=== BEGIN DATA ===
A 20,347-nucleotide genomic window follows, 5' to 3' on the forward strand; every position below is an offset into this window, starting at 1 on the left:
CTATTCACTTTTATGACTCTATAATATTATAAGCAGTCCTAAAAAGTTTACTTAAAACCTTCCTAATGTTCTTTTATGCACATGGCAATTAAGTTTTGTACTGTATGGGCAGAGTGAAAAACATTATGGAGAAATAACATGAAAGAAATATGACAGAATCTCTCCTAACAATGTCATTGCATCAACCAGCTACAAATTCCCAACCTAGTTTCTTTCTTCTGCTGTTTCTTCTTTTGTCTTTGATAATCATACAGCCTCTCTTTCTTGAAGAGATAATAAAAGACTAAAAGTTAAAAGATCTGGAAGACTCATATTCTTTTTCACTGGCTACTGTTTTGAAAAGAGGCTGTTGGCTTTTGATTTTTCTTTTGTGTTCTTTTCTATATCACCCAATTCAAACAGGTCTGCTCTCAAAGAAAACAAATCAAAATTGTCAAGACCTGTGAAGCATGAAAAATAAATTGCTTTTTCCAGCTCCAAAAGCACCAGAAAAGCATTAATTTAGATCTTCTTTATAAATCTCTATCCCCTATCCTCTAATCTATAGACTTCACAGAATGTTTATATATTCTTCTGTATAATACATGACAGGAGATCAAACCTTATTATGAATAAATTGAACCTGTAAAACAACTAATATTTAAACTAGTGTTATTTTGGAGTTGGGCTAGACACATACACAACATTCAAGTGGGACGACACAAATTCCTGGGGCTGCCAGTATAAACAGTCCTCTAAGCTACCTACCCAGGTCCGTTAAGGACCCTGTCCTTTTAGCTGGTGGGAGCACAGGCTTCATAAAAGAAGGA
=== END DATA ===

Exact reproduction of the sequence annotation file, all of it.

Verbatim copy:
A 20,347-nucleotide genomic window follows, 5' to 3' on the forward strand; every position below is an offset into this window, starting at 1 on the left:
CTATTCACTTTTATGACTCTATAATATTATAAGCAGTCCTAAAAAGTTTACTTAAAACCTTCCTAATGTTCTTTTATGCACATGGCAATTAAGTTTTGTACTGTATGGGCAGAGTGAAAAACATTATGGAGAAATAACATGAAAGAAATATGACAGAATCTCTCCTAACAATGTCATTGCATCAACCAGCTACAAATTCCCAACCTAGTTTCTTTCTTCTGCTGTTTCTTCTTTTGTCTTTGATAATCATACAGCCTCTCTTTCTTGAAGAGATAATAAAAGACTAAAAGTTAAAAGATCTGGAAGACTCATATTCTTTTTCACTGGCTACTGTTTTGAAAAGAGGCTGTTGGCTTTTGATTTTTCTTTTGTGTTCTTTTCTATATCACCCAATTCAAACAGGTCTGCTCTCAAAGAAAACAAATCAAAATTGTCAAGACCTGTGAAGCATGAAAAATAAATTGCTTTTTCCAGCTCCAAAAGCACCAGAAAAGCATTAATTTAGATCTTCTTTATAAATCTCTATCCCCTATCCTCTAATCTATAGACTTCACAGAATGTTTATATATTCTTCTGTATAATACATGACAGGAGATCAAACCTTATTATGAATAAATTGAACCTGTAAAACAACTAATATTTAAACTAGTGTTATTTTGGAGTTGGGCTAGACACATACACAACATTCAAGTGGGACGACACAAATTCCTGGGGCTGCCAGTATAAACAGTCCTCTAAGCTACCTACCCAGGTCCGTTAAGGACCCTGTCCTTTTAGCTGGTGGGAGCACAGGCTTCATAAAAGAAGGA